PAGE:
Algonquin Back Country Paddle – (Year II day 4)
Morning came and we prepared the students for their six-hour solo experience. We fed them breakfast, went over guidelines, and took them silently to their plots. We, the guides, were looking forward to some slower-paced time where we could bond as leaders and lower our professional front for a time. We were relaxed while we did our tasks (cooking, organizing, and prepping for the evening meeting), shared stories, and took some silent alone time of our own.
During our time alone, I laid down on a rock slab that protruded into the water. I put my Therm-A-Rest and sleeping bag right at the edge so both my feet and my right side where hanging over the drop-off. I spent hours reflecting on my life and enjoying the beauty around me (I paid special attention to the loons—there is something about that for me that is very entrancing). I prayed, I wrote, I sat in silent admiration, and I listened. The world made sense while I sat on that rock. Everything was so clear and life was so simple. I often find myself going back there in my thoughts in the attempt to draw on the clarity of mind I found in that place.
After a couple hours of silence, the other leaders and I met to finish our tasks before we would pick the students for their dinner. Some cooked while others organized. I had the special task of building a raft for a surprise we had planned for the students. I gathered wood, lashed it together, and stacked layer upon layer of wood on the raft.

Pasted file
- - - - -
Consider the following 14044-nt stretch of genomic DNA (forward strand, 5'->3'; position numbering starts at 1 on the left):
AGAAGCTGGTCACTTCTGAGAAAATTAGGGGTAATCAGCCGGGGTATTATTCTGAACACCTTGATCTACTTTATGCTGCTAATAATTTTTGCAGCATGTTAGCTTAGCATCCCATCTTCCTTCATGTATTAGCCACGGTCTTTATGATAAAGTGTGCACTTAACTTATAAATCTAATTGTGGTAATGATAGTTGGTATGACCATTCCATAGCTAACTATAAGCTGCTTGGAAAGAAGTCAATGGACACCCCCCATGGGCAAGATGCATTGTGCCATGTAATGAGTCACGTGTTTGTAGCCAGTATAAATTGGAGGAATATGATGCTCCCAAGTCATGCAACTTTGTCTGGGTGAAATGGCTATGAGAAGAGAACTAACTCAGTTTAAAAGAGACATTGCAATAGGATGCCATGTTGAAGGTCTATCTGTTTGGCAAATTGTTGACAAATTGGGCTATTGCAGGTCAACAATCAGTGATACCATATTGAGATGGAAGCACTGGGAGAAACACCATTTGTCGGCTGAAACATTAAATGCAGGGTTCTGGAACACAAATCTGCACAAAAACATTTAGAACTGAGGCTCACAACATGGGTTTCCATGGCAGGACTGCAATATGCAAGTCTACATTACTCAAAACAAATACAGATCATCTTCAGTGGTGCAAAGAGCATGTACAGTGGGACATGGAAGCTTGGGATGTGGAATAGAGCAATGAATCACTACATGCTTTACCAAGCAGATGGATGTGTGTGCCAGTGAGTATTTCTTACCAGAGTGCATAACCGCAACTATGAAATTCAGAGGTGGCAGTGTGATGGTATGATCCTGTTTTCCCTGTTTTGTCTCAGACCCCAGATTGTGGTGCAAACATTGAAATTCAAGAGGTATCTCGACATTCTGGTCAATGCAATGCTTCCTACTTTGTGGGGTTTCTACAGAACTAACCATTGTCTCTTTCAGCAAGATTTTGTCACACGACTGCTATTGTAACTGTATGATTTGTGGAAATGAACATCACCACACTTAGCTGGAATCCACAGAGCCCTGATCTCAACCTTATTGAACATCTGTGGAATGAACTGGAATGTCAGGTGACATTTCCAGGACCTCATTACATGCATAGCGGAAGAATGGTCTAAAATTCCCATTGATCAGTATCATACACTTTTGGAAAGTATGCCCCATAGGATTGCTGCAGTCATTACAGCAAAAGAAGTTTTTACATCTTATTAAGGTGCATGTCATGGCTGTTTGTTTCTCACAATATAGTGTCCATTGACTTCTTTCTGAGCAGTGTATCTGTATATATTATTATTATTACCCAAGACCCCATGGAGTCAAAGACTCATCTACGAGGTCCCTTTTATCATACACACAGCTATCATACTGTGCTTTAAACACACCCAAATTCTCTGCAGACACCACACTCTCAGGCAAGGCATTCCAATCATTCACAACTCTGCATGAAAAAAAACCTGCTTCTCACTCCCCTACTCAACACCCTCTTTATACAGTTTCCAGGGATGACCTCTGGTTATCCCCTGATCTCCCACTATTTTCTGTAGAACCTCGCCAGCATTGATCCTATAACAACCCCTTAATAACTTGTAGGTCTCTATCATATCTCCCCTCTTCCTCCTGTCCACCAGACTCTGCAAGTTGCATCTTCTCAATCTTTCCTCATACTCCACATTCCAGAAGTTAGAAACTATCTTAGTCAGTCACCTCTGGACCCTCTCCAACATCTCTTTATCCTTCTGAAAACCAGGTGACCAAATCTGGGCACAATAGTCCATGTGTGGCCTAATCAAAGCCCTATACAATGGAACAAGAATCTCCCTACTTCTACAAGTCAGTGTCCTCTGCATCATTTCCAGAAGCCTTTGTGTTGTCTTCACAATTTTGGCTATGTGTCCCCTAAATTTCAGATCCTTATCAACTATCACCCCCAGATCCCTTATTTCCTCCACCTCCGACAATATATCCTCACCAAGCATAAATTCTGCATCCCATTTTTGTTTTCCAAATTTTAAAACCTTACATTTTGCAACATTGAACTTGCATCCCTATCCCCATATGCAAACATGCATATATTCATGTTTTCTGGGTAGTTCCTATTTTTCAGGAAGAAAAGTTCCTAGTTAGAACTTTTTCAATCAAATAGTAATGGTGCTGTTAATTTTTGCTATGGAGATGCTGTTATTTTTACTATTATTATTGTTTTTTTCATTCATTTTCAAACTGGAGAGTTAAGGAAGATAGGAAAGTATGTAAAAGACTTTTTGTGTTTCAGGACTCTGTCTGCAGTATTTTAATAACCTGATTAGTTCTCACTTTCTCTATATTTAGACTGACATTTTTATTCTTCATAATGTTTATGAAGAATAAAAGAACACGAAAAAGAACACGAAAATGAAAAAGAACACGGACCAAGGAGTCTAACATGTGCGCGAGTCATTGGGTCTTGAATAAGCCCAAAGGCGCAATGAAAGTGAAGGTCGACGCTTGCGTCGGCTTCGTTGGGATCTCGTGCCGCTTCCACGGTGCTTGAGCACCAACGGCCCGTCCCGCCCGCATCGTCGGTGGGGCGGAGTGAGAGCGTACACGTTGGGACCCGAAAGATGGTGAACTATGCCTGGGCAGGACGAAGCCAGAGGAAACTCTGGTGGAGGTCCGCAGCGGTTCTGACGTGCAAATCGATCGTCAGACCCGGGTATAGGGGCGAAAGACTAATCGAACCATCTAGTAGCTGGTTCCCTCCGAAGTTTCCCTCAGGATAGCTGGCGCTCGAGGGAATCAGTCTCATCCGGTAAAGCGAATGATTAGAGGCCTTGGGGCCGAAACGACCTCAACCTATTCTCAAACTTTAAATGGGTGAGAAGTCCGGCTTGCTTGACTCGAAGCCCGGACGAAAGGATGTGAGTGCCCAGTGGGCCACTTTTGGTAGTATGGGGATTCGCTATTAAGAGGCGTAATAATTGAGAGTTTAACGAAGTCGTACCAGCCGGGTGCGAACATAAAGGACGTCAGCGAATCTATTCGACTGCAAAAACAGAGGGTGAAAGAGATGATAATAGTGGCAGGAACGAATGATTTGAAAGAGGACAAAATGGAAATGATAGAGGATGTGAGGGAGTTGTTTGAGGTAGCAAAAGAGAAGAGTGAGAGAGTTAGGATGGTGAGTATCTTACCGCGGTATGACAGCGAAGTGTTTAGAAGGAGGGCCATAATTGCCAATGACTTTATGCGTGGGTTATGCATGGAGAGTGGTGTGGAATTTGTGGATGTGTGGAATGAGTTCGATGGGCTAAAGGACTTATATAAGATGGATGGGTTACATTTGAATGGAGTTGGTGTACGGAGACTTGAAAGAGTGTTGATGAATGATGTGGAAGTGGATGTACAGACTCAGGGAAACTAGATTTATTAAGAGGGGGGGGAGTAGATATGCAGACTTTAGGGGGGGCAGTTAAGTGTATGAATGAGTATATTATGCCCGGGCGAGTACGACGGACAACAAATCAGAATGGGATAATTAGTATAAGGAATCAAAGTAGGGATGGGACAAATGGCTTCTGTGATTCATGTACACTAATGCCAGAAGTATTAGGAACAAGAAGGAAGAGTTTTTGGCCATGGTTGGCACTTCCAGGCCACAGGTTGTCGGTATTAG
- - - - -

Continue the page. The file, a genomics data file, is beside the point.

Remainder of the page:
When I finished, it was time to gather the students. Each leader gathered the students they had dropped off in the morning. Soon enough, the students were all gathered around our fire sharing experiences and waiting for their dinner.
Dinner was gluten-free pasta. It was the worst. We had been told that we were going gluten-free across the board for our trips due to so many enrolled students who have issues with gluten. Everyone on our trip tried to choke the pasta down any way they could. Some drenched it in spicy Saracha sauce, others loaded their bowls with peppers and some simply ate food from their own snack bags instead. This is the only time I have ever had a bad experience with a meal so far in the backcountry.
After dinner came the surprise for the students. My raft was actually a floating bon-fire! The students eagerly piled into canoes and paddled into the dark lake. I pulled the bonfire out and anchored it offshore with a rock and parachute cord (one of my favorite gear purchases ever). We lit the raft and circled close around it with our canoes. It was here that we held our evening meeting, discussed the day, and just spent time growing together as a group. Everyone seemed to be having an enjoyable experience around the fire.
Following the fire, most of the group decided to sleep outside. Some slept near my rock on the shore, while others slept on the opposite side of the campsite. We were on a peninsula so everyone was able to find a place near the water to sleep.